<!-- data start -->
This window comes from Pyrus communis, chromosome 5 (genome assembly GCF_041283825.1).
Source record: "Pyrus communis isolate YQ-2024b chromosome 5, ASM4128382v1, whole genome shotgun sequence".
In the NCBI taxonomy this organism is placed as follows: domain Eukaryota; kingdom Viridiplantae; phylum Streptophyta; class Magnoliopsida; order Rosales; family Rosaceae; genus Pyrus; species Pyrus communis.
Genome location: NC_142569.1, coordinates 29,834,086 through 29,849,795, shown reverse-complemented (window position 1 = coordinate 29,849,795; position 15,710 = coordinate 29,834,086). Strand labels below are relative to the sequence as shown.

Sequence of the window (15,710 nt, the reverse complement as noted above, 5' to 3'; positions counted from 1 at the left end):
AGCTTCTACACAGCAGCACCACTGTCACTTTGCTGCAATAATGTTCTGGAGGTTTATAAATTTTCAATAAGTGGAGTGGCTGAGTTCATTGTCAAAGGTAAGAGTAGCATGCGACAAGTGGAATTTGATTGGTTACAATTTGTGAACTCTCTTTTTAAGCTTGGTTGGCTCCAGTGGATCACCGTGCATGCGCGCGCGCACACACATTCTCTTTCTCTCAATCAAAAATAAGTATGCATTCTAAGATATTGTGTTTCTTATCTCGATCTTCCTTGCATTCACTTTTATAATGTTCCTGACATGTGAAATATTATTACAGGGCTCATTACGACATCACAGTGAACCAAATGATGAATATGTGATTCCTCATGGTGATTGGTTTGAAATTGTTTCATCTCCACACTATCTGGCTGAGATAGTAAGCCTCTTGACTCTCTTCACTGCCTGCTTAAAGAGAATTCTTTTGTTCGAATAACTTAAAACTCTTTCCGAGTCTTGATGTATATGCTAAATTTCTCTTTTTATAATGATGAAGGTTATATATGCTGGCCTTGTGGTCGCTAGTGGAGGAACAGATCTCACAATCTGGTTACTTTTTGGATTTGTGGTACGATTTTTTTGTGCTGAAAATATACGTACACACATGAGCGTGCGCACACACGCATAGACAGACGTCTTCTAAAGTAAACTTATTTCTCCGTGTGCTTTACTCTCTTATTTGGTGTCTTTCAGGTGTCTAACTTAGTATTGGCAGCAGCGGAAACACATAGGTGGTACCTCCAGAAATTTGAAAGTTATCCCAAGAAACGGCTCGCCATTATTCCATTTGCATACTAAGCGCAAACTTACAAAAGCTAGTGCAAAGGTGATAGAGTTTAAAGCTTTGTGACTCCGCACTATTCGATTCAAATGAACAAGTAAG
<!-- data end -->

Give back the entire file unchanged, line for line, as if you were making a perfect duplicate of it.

This window comes from Pyrus communis, chromosome 5 (genome assembly GCF_041283825.1).
Source record: "Pyrus communis isolate YQ-2024b chromosome 5, ASM4128382v1, whole genome shotgun sequence".
In the NCBI taxonomy this organism is placed as follows: domain Eukaryota; kingdom Viridiplantae; phylum Streptophyta; class Magnoliopsida; order Rosales; family Rosaceae; genus Pyrus; species Pyrus communis.
Genome location: NC_142569.1, coordinates 29,834,086 through 29,849,795, shown reverse-complemented (window position 1 = coordinate 29,849,795; position 15,710 = coordinate 29,834,086). Strand labels below are relative to the sequence as shown.

Sequence of the window (15,710 nt, the reverse complement as noted above, 5' to 3'; positions counted from 1 at the left end):
AGCTTCTACACAGCAGCACCACTGTCACTTTGCTGCAATAATGTTCTGGAGGTTTATAAATTTTCAATAAGTGGAGTGGCTGAGTTCATTGTCAAAGGTAAGAGTAGCATGCGACAAGTGGAATTTGATTGGTTACAATTTGTGAACTCTCTTTTTAAGCTTGGTTGGCTCCAGTGGATCACCGTGCATGCGCGCGCGCACACACATTCTCTTTCTCTCAATCAAAAATAAGTATGCATTCTAAGATATTGTGTTTCTTATCTCGATCTTCCTTGCATTCACTTTTATAATGTTCCTGACATGTGAAATATTATTACAGGGCTCATTACGACATCACAGTGAACCAAATGATGAATATGTGATTCCTCATGGTGATTGGTTTGAAATTGTTTCATCTCCACACTATCTGGCTGAGATAGTAAGCCTCTTGACTCTCTTCACTGCCTGCTTAAAGAGAATTCTTTTGTTCGAATAACTTAAAACTCTTTCCGAGTCTTGATGTATATGCTAAATTTCTCTTTTTATAATGATGAAGGTTATATATGCTGGCCTTGTGGTCGCTAGTGGAGGAACAGATCTCACAATCTGGTTACTTTTTGGATTTGTGGTACGATTTTTTTGTGCTGAAAATATACGTACACACATGAGCGTGCGCACACACGCATAGACAGACGTCTTCTAAAGTAAACTTATTTCTCCGTGTGCTTTACTCTCTTATTTGGTGTCTTTCAGGTGTCTAACTTAGTATTGGCAGCAGCGGAAACACATAGGTGGTACCTCCAGAAATTTGAAAGTTATCCCAAGAAACGGCTCGCCATTATTCCATTTGCATACTAAGCGCAAACTTACAAAAGCTAGTGCAAAGGTGATAGAGTTTAAAGCTTTGTGACTCCGCACTATTCGATTCAAATGAACAAGTAAG